This week the Hollywood Foreign Press Association awarded the Golden Globe for Best Foreign Film to the Palestinian movie "Paradise Now." The film follows the path taken by two young Palestinians from their decision to become suicide bombers, until the moment they board a Tel Aviv bus crowded with children.
"Paradise Now" is a very professional production, created with great care for detail. It is also an extremely dangerous piece of work, not only for Israel and the Middle East, but the whole world.
My son Asaf was almost 17 years old, an eleventh-grader studying computer sciences, when one day after school he boarded a bus in Israel to return home. On the way, a suicide bomber from Hebron, 21 years old and himself a computer sciences student in the Hebron Polytechnic, also boarded the bus and blew himself up. Of the 17 people killed, nine were schoolchildren aged 18 or younger. Asaf was killed on the spot.
I went to see "Paradise Now" to try to understand what message it was trying to convey. Was it that the murderer is human and is as deserving of sympathy as his victims? He is not. Was it that he has doubts? He has none. After all, he is so sure of his mission that he is willing to kill himself along with his human targets.
Or maybe, I wondered, the film was trying to give the message that it is the Israelis who are to blame for this horrific act, for the phenomenon of suicide bombing. In that case, are the Israelis also to blame for the similar terrorist attacks on New York City's World Trade Center, the Bali nightclub, the Amman hotels, the shop in Turkey, the restaurant in Morocco the underground stations in London, the trains in Spain and so many others?
What exactly makes "Paradise Now" worthy of such a prestigious award? Would the entertainment writers who chose to honor this movie have given the same accolades if the film had been about the young men from Saudi Arabia who moved to the U.S., took flying lessons and then underwent Islamic ritual preparations for their holy mission to crash airplanes into the Twin Towers and the Pentagon? Would they have dared to give such a version of "Paradise Now" a similar award?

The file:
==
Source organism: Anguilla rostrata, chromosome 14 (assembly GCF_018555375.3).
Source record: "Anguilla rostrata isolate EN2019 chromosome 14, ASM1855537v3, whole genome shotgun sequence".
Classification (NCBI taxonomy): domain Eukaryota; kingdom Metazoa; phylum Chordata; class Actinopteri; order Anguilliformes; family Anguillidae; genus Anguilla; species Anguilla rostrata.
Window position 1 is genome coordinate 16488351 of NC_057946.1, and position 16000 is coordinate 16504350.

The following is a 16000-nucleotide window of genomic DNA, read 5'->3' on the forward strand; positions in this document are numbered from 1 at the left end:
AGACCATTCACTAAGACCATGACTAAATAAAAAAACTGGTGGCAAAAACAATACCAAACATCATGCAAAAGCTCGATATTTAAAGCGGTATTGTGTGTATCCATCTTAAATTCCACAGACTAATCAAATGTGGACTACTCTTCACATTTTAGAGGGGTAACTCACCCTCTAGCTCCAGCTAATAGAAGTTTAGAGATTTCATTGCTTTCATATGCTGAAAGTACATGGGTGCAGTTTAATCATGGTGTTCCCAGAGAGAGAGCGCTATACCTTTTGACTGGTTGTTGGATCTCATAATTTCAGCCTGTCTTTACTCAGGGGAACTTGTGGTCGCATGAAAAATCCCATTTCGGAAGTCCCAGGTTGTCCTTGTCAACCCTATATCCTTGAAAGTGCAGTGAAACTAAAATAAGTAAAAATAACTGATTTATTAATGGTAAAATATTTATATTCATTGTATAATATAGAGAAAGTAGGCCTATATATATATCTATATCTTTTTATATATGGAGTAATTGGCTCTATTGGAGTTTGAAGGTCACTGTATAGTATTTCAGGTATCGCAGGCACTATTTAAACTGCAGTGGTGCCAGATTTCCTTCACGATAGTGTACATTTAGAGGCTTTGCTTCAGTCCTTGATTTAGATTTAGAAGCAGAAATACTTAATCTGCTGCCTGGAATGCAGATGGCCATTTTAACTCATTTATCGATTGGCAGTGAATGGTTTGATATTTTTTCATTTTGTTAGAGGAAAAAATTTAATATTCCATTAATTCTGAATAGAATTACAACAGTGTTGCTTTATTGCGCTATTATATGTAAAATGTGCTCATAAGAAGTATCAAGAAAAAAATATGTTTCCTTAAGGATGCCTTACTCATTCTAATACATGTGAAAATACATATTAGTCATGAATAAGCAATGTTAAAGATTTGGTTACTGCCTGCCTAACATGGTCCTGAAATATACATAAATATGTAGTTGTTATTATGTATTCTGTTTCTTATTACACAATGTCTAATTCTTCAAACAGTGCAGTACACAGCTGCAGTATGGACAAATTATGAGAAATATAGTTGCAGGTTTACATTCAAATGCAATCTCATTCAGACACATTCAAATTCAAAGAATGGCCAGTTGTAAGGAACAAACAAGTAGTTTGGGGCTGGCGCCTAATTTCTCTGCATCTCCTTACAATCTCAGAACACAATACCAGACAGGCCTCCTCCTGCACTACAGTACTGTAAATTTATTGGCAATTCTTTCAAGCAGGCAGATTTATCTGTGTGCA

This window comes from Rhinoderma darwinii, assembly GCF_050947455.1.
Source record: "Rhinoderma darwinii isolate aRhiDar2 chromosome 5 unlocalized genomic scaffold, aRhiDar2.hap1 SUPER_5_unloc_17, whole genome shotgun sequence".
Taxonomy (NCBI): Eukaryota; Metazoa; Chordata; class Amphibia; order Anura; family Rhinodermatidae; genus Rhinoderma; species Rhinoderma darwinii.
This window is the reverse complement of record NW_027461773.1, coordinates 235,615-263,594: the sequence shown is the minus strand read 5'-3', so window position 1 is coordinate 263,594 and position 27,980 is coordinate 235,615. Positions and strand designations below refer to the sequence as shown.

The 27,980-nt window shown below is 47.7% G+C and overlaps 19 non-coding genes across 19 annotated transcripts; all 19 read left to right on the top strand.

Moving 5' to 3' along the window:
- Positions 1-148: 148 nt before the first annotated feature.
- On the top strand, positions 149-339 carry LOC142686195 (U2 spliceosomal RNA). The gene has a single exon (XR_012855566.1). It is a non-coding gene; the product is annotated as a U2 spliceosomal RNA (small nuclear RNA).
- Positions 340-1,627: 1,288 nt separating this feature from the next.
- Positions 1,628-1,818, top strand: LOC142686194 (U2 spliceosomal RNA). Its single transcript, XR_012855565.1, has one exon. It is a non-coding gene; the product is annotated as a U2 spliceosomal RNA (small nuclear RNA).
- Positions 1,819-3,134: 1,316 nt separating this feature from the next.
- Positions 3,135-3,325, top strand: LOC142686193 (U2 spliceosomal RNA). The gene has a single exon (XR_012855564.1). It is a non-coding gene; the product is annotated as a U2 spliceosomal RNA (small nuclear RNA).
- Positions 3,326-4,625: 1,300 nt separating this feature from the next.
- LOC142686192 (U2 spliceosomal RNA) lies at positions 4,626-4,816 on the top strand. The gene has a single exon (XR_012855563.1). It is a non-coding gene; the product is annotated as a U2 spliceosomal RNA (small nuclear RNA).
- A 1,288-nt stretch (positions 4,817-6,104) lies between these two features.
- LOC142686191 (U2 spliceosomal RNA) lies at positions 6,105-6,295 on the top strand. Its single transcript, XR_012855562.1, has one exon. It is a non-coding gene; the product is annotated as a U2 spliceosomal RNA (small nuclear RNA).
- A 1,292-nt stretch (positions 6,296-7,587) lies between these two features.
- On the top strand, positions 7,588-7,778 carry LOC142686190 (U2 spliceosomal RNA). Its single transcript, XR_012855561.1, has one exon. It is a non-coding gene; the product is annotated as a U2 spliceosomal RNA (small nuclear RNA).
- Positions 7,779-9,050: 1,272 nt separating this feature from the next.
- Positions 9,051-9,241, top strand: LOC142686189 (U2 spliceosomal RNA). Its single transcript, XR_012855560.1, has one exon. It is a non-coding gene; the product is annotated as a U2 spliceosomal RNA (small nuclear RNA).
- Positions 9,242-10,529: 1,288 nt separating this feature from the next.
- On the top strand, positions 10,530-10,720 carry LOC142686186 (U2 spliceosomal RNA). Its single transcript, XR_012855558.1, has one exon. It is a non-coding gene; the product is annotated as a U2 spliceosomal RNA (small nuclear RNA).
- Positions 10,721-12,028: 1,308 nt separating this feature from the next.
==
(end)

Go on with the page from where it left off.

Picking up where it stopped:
This movie attempts to deliver the message that suicide bombings are a legitimate tactic for those who feel they've exhausted all other means of resistance. But a suicide-murderer who boards a bus and snuffs out the lives of 15 or 20 innocent people, or who walks into a city carrying a biological, chemical or nuclear weapon and kills 10,000, or even 100,000 people, is that still a legitimate tactic? Where does one draw the line?
The world should draw the line at one person. My son was almost 17; he loved surfing, he loved pop music. He is now gone because a suicide bomber decided that blowing himself up on a crowded bus filled with children was somehow a legitimate act.
Awarding a movie such as "Paradise Now" only implicates the Hollywood Foreign Press Association in the evil chain of terror that attempts to justify these horrific acts, whether the number of victims is 17 or 17,000.